This interesting article caused me to wonder, once again, about a question which I have not been able to muddle through to an answer: What happens to signals, such as analog TV signals, with all the complex relationships contained therein,
when fed through a half wave or even multiple thereof,
of feedline which is not of the impedance of either the transmitter and antenna, (and assuming the transmitter and antenna have the SAME impedance). I suspect that a simple FM signal would not be degraded but am not so sure about a complex am signal with "timing" content. I'm thinking "multipath" but may be all wet.
 
RE: SWR Meters Make You Stupid  
by W7ETA on March 10, 2010 Mail this to a friend!
Wheeew!
Thanks for a fascinating, comprehensive and informative read woven by lattice of great prose.

Three pairs of two thumbs up from Tucson OM.
Bob

PS: math? I kept a trig book and have a Sci calc, but the calc has been gathering dust since my last Calc II class, more than two decades ago. Huuum. My calc will quality for QCW soon. HI Hi
 
RE: SWR Meters Make You Stupid  
by K3AN on March 10, 2010 Mail this to a friend!
7,925 words, according to my older version of Microsoft Word. I think the info could have been better conveyed in less than half that number. Even fewer if accompanied by some illustrations.

I do see one benefit however. I intend to print it out and place it on my nightstand for the next time I have a bout of insomnia.
 
RE: SWR Meters Make You Stupid  
by AJ4MJ on March 10, 2010 Mail this to a friend!
Great read!

Here's something I'm not able to get my head around: Since the Superposition Theorem tells us that a given point will only have one voltage, how are we able to produce meters that measure both forward and reflected power?

73 de AJ4MJ
 
SWR Meters Make You Stupid  
by WB2GBF on March 10, 2010 Mail this to a friend!
This is the best article I've ever seen on the topic. I tried explaining this to a ham the other day and found it difficult. The thought experiment is a great way to get the reader to think.

Great work.

Pat
 
RE: SWR Meters Make You Stupid  
by K1JHS on March 10, 2010 Mail this to a friend!
Eric, Without a doubt one of the very best technical articles I have ever read.

Mildly reminiscent of those Nasa films I saw as a youngster. Humorous and made you think.

A keeper for sure!
 
SWR Meters Make You Stupid  
by K9CTB on March 10, 2010 Mail this to a friend!
Great article!!! I appreciate your sense of humor, and your ability to use it in your writing!

Could I add however, to your comment about Lecher lines not being used since the 1950s?

Lecher lines are still in use today in modern microwave system calibration laboratories. Although they are not relied upon for frequency measurements, they still function for measuring reflected power in precision attenuator and load calibrating setups.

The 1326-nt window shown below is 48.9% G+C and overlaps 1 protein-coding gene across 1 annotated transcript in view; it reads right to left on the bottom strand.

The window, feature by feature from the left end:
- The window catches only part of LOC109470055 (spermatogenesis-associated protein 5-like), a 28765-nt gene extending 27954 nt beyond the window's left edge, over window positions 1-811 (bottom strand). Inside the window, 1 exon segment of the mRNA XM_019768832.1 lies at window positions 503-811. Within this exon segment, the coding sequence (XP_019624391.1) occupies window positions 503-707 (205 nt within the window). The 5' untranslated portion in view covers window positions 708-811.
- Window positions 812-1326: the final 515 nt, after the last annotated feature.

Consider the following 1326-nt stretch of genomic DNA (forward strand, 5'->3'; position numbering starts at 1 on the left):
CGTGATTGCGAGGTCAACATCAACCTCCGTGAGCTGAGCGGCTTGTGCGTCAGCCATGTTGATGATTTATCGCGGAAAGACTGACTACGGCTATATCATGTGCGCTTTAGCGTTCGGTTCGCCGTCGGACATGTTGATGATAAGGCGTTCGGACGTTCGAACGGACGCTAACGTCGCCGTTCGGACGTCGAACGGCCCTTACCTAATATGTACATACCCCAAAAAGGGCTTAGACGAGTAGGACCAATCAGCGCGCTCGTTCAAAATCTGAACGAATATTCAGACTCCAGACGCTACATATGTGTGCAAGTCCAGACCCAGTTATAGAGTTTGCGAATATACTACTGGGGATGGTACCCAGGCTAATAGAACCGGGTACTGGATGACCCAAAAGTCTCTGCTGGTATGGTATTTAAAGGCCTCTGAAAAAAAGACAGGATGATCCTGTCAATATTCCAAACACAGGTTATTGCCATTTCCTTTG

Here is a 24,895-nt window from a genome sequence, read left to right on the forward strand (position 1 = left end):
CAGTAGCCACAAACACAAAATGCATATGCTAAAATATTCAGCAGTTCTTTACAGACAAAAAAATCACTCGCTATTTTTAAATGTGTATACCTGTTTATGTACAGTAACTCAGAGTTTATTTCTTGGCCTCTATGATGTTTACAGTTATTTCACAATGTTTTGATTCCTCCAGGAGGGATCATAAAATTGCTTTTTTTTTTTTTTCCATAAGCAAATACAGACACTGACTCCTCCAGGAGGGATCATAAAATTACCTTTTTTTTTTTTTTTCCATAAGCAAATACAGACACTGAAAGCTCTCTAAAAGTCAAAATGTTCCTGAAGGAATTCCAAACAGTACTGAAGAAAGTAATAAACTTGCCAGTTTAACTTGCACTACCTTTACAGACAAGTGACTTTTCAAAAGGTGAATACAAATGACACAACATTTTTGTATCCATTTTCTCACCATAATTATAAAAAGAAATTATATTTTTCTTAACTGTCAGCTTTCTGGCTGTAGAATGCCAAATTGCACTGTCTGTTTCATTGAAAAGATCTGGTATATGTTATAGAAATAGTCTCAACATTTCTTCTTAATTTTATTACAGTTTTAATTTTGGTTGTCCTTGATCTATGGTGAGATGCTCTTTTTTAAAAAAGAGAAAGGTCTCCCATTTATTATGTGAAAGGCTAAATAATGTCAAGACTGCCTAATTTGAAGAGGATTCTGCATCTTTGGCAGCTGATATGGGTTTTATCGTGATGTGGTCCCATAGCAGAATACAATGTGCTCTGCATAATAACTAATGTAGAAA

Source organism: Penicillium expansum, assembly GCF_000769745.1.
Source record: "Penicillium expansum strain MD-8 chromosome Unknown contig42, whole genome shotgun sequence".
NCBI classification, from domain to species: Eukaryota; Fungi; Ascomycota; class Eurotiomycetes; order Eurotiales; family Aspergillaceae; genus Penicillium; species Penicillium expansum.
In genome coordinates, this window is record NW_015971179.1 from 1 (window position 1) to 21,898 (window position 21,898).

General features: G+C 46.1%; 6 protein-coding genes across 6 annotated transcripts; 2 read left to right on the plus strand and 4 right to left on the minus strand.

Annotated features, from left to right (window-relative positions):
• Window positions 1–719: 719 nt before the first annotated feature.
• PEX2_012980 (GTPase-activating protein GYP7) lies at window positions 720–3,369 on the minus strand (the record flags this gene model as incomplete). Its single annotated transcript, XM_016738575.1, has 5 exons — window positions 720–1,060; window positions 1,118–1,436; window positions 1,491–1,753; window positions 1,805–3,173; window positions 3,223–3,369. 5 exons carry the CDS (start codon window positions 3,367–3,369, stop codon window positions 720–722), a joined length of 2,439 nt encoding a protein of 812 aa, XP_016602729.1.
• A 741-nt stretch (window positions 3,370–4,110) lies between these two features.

Hmmm ... I never associated Professor Lecher with tin-foil hats or divining rods ... perhaps I don't google stuff enough. :)

73 and thanks again for a great article!!!

de Neil
K9CTB / NNN0ZVU
 
RE: SWR Meters Make You Stupid  
by KL7AJ on March 10, 2010 Mail this to a friend!
BH:

Hi Bruce. Yeah, I can make a PDF from this. I'll try to tweak it this weekend. So far the only missing character seems to be "1/4" HI!

Eric
 
RE: SWR Meters Make You Stupid  
by KL7AJ on March 10, 2010 Mail this to a friend!
W8JI:

Tom, I can't tell you how much your comment means to me, since you are one of my mentors and elmers. Even when we disagree from time to time. Makes things more interesting, anyway. :)

73 es God bless!

Eric
 
RE: SWR Meters Make You Stupid  
by KL7AJ on March 10, 2010 Mail this to a friend!
CTB:

When I said the Lecher Wire was the ONLY means of measurement until the 1950s, I in no means meant it suddenly became obsolete after that time! I use one in my class every semester! Great teaching tool, as well as instrument. The microwave slotted line is, of course, still in common use.

Thansk for the comments!

Eric
 
RE: SWR Meters Make You Stupid  
by KL7AJ on March 10, 2010 Mail this to a friend!
K1DA:

Very perceptive question. TV broadcast antennas must have very broad and flat characteristics. A TV channel is 6 MHZ wide....on Channel 2, that's a HUGE percentage bandwidth. No mean feat to building an antenna that can handle that. (Hmmmm, I guess I should speak in the past tense about NTSC TV~!~!)

Anyway, the consequence of NOT having a flat TV antenna are many. FCC standards require an SWR of no more than 1.05:1 across the entire video bandpass. Since TV is largely pulse based, with similarities to radar, with a high SWR you can BUILD MULTIPATH right into the system! NOT GOOD! Wben a TV engineer gets reports of multipath that the viewer can't fix, he looks at his antenna system for multiple internal reflections.

more subtle defects happne, as well. DIfferential phase delay (smearing of color, or even DISPLACEMENT Of color information from the luminosity information) can happen.

So, to answer your question...."With great difficulty!"

Hope this helps.

Eric
 
RE: SWR Meters Make You Stupid  
by KL7AJ on March 10, 2010 Mail this to a friend!
AJ$MJ:

Great question with a simple answer.

They Don't!

EVen the cheapest Monimatch SWR meter measures a SECTION of transmission line, where a difference of phase and amplitude can be detected. Likewise, with the Lecher wire, you can't make this determination with one measurement...you have to SLIDE the voltage probe to get a meaningful reading.